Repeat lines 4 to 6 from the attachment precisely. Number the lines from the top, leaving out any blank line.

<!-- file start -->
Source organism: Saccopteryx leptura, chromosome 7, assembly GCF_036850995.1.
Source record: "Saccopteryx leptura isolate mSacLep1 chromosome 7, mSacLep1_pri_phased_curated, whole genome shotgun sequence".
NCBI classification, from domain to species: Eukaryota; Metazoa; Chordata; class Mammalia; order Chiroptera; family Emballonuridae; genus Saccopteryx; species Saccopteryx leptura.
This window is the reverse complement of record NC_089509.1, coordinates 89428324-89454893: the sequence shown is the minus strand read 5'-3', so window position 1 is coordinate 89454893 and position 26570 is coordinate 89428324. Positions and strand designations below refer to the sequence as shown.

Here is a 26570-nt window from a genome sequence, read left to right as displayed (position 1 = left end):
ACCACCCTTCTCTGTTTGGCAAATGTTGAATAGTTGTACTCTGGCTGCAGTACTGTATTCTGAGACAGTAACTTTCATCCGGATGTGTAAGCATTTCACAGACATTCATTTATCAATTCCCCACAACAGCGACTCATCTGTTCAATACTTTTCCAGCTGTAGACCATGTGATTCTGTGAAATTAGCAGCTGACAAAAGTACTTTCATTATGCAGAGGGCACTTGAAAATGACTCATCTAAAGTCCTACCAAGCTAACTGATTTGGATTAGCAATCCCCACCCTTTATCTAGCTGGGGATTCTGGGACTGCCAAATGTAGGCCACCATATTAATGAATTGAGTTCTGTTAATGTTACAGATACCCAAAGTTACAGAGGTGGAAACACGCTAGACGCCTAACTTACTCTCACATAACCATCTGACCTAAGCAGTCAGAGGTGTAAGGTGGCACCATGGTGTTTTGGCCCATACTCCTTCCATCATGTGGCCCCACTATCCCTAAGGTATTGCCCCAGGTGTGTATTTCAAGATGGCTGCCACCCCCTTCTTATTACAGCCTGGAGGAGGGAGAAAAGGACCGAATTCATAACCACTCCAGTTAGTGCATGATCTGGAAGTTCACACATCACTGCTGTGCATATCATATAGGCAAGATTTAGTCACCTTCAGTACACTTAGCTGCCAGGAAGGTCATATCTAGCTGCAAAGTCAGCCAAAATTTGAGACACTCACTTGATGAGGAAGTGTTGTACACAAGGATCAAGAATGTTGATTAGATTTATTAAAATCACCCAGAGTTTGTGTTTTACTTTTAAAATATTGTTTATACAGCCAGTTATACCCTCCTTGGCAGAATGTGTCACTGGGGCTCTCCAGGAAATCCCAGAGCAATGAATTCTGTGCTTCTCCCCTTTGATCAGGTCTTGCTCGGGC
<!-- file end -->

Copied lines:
This window is the reverse complement of record NC_089509.1, coordinates 89428324-89454893: the sequence shown is the minus strand read 5'-3', so window position 1 is coordinate 89454893 and position 26570 is coordinate 89428324. Positions and strand designations below refer to the sequence as shown.

Here is a 26570-nt window from a genome sequence, read left to right as displayed (position 1 = left end):
ACCACCCTTCTCTGTTTGGCAAATGTTGAATAGTTGTACTCTGGCTGCAGTACTGTATTCTGAGACAGTAACTTTCATCCGGATGTGTAAGCATTTCACAGACATTCATTTATCAATTCCCCACAACAGCGACTCATCTGTTCAATACTTTTCCAGCTGTAGACCATGTGATTCTGTGAAATTAGCAGCTGACAAAAGTACTTTCATTATGCAGAGGGCACTTGAAAATGACTCATCTAAAGTCCTACCAAGCTAACTGATTTGGATTAGCAATCCCCACCCTTTATCTAGCTGGGGATTCTGGGACTGCCAAATGTAGGCCACCATATTAATGAATTGAGTTCTGTTAATGTTACAGATACCCAAAGTTACAGAGGTGGAAACACGCTAGACGCCTAACTTACTCTCACATAACCATCTGACCTAAGCAGTCAGAGGTGTAAGGTGGCACCATGGTGTTTTGGCCCATACTCCTTCCATCATGTGGCCCCACTATCCCTAAGGTATTGCCCCAGGTGTGTATTTCAAGATGGCTGCCACCCCCTTCTTATTACAGCCTGGAGGAGGGAGAAAAGGACCGAATTCATAACCACTCCAGTTAGTGCATGATCTGGAAGTTCACACATCACTGCTGTGCATATCATATAGGCAAGATTTAGTCACCTTCAGTACACTTAGCTGCCAGGAAGGTCATATCTAGCTGCAAAGTCAGCCAAAATTTGAGACACTCACTTGATGAGGAAGTGTTGTACACAAGGATCAAGAATGTTGATTAGATTTATTAAAATCACCCAGAGTTTGTGTTTTACTTTTAAAATATTGTTTATACAGCCAGTTATACCCTCCTTGGCAGAATGTGTCACTGGGGCTCTCCAGGAAATCCCAGAGCAATGAATTCTGTGCTTCTCCCCTTTGATCAGGTCTTGCTCGGGC